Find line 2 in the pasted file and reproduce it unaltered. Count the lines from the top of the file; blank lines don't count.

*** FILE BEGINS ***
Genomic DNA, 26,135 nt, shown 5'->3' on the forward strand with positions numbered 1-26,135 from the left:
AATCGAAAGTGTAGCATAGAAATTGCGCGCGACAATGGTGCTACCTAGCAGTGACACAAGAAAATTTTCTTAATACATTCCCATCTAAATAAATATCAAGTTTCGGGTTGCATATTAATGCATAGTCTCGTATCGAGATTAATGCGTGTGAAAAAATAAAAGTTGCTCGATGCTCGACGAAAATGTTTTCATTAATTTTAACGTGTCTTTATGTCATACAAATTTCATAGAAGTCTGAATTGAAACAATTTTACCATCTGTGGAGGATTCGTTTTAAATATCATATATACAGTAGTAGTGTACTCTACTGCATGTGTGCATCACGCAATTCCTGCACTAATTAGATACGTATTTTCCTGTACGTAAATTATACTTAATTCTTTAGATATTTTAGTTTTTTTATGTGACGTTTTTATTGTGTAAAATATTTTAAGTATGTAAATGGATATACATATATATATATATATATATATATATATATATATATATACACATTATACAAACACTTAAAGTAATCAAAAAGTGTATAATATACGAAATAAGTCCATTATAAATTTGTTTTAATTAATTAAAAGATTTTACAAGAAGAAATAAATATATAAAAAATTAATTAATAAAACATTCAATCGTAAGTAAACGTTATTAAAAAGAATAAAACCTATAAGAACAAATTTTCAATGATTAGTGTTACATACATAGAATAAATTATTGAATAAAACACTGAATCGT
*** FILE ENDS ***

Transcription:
AATCGAAAGTGTAGCATAGAAATTGCGCGCGACAATGGTGCTACCTAGCAGTGACACAAGAAAATTTTCTTAATACATTCCCATCTAAATAAATATCAAGTTTCGGGTTGCATATTAATGCATAGTCTCGTATCGAGATTAATGCGTGTGAAAAAATAAAAGTTGCTCGATGCTCGACGAAAATGTTTTCATTAATTTTAACGTGTCTTTATGTCATACAAATTTCATAGAAGTCTGAATTGAAACAATTTTACCATCTGTGGAGGATTCGTTTTAAATATCATATATACAGTAGTAGTGTACTCTACTGCATGTGTGCATCACGCAATTCCTGCACTAATTAGATACGTATTTTCCTGTACGTAAATTATACTTAATTCTTTAGATATTTTAGTTTTTTTATGTGACGTTTTTATTGTGTAAAATATTTTAAGTATGTAAATGGATATACATATATATATATATATATATATATATATATATATATATACACATTATACAAACACTTAAAGTAATCAAAAAGTGTATAATATACGAAATAAGTCCATTATAAATTTGTTTTAATTAATTAAAAGATTTTACAAGAAGAAATAAATATATAAAAAATTAATTAATAAAACATTCAATCGTAAGTAAACGTTATTAAAAAGAATAAAACCTATAAGAACAAATTTTCAATGATTAGTGTTACATACATAGAATAAATTATTGAATAAAACACTGAATCGT